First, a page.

Feigl-Ding decided to move fast and post his warning. “I thought Twitter was the best open platform that levelled the discussion,” he explained. “I wanted a public discussion about this epidemic right now.”
He received attention, retweets, followers—and lots of criticism.
On Jan. 28, The Atlantic published “How To Misinform Yourself About Coronavirus.” The story by Alexis Madrigal featured Feigl-Ding’s thread and quoted science journalist Ferris Jabr, who called out the clear error in one of his tweets. The article also said Feigl-Ding’s tweets exemplified a larger Twitter problem, where “the most extreme statements can be far more amplified than more measured messages.”
Feigl-Ding admits that Twitter does nurture bad-faith actors who use sensationalism, but his personal defense for his thread is that he felt had to literally “shout out this information, otherwise nobody would have cared.” He said if he spoke as a measured scientist in scientific language, the thread would have never received the attention it needed.
“Please stop promoting Dr. Eric Feigl-Ding.”
That was the request I received from a stranger in March. The sender added, “We are in desperate need of trusted voices in covering this epidemic. He is not one.” They attached a Health Journalism article asking media outlets to better vet their sources. These continued critiques exasperate and exhaust Feigl-Ding, and he believes some are just petty and simply about “territorialism and credentialism.”
Feigl-Ding, who ran for Congress in Pennsylvania’s 10th Congressional District as a Democrat in 2018, and lost, assured me he had tremendous respect for virologists. But, he said, “you don’t need to be a virologist to understand the anecdotes of this epidemic.”
“You need to have empathy and a scientific mind to understand this is a very dangerous disease,” he argued. “It takes a deep insight into data, which can come from a range of different scientific or business disciplines, to read the tea leaves, to decipher signal from noise. The signal showed this epidemic had a seriously dangerous potential.”
But if Feigl-Ding was so passionate about his convictions and decision to tweet, then why did he delete the initial viral thread?
Feigl-Ding said he felt pressured from Harvard to do it. “I deleted the thread because I had enormous, enormous pressure from the Harvard administration and really difficult personal and professional attacks against me from some Harvard colleagues who accused me of being a scaremonger and some sort of opportunist. I am absolutely not.”
I asked him to provide names, and he declined. But as The Chronicle of Higher Education reported, Harvard epidemiologist Marc Lipsitch was publicly among them, going so far as to label Feigl-Ding a “charlatan exploiting a tenuous connection for self-promotion.” A spokesperson for Harvard declined to comment for this story.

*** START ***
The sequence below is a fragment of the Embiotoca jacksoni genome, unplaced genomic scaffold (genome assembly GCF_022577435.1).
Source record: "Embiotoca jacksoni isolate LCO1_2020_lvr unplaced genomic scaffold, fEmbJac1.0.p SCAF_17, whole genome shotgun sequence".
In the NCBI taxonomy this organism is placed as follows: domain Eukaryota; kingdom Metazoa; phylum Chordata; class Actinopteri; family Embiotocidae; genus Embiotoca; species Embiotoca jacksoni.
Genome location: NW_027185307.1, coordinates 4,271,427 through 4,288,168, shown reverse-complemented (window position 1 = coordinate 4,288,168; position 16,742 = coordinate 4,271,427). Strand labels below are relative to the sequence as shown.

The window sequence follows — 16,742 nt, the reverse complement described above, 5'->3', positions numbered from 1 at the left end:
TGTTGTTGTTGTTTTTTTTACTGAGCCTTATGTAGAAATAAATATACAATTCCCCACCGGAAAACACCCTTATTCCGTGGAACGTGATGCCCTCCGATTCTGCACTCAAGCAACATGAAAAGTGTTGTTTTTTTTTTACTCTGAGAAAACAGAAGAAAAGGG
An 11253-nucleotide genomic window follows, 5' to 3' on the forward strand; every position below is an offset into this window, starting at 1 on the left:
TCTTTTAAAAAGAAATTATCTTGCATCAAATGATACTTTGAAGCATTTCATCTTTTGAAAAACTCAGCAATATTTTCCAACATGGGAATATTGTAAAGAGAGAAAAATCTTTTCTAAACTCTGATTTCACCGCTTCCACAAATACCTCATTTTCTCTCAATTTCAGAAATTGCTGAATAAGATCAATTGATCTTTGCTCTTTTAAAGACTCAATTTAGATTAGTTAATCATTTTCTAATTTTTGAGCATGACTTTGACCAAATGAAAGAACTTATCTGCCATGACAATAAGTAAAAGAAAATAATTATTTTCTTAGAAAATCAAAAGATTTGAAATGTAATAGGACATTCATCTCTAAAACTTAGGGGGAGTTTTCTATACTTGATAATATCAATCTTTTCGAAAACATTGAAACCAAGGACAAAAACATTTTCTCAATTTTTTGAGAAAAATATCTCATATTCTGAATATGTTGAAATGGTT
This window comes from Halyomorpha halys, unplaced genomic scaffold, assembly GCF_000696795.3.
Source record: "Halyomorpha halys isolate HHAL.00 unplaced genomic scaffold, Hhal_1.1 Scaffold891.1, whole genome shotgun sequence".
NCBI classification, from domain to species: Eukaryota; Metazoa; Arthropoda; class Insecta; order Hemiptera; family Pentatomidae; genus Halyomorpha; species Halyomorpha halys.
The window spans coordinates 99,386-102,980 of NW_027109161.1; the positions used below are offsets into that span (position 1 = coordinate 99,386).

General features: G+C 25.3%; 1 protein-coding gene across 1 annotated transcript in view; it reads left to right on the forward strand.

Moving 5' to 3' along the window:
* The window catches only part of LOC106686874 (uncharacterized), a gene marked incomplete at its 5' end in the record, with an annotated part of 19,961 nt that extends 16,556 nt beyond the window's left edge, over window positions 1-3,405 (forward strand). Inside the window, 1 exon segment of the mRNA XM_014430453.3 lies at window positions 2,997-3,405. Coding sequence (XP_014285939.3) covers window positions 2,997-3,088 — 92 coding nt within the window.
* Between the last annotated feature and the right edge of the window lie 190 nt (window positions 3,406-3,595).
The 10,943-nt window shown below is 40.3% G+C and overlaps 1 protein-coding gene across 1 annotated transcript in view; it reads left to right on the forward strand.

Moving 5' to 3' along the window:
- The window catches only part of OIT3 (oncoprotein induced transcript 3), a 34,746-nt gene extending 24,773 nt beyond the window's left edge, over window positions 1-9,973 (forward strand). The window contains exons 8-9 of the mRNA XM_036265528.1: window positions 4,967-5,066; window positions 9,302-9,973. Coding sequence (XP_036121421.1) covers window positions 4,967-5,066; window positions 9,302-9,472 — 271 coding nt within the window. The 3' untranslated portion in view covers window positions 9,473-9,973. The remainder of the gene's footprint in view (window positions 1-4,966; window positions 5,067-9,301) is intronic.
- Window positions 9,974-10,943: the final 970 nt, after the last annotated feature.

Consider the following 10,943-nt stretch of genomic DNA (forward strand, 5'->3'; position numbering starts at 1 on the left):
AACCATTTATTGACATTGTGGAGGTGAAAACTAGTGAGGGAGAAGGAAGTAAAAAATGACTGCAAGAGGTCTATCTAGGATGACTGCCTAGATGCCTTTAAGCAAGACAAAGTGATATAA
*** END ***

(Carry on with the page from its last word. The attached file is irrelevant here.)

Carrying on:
Recently, Feigl-Ding has received some vindication. He takes immense solace in knowing his former Harvard adviser Simin Liu has publicly supported him. Liu is currently the Distinguished Chair in Global Health for the U.S. Fulbright program in China.
Governor Phil Murphy of New Jersey also tweeted last month that he had a productive call with Feigl-Ding about how to use technology to help flatten the curve and responsibly reopen his state. He gave Feigl-Ding credit for leading the team that developed one of the first mobile apps for contact tracing in 2014, though it did not get distributed.
Even Madrigal acknowledged his original Atlantic piece critiquing Feigl-Ding’s tweets might be due for re-assessment in light of the evolving pandemic. On March 26, he tweeted, “the piece made sense on Planet A, where a pandemic was not bearing down on us, but not on Planet B, where we all now live. It was right in the particulars and wrong on the big picture.”
Feigl-Ding said he has been advising officials on the comparative effectiveness of different states’ interventions for containing the epidemic. He also said he had finished co-writing a meta-analysis that explores the very strong risk factors of diabetes for increasing COVID mortality.
With President Trump and several Republican governors urging the country to reopen, I asked Feigl-Ding if he had a new warning for Americans. He emphasized what other epidemiologists have been harping on: the U.S. was not doing enough testing.
He compared our current approach to “dropping water from a plane” which “won’t put out a blazing wildfire.” He said we need more aggressive, early, massive nationwide testing, rapid contract tracing in communities, and then quarantining of those contacts to truly flatten the curve. “And we can’t play whack-a-mole, we need a very coordinated national approach to containment, since U.S. states are very porous,” he said. Absent that, he predicted the virus won’t plateau or decrease throughout the country.
At one point, he ominously asked, “If some states are not shutting down, then you can easily cross borders. What’s going to happen?”
Sure enough, the Washington Post reported this week on mobile-phone data pointing to a surge of travel from nearby states to Georgia, where restaurants and other businesses had begun to reopen before epidemiologists deemed it wise.
This time, Feigl-Ding hopes the public pays attention to the alarm bells.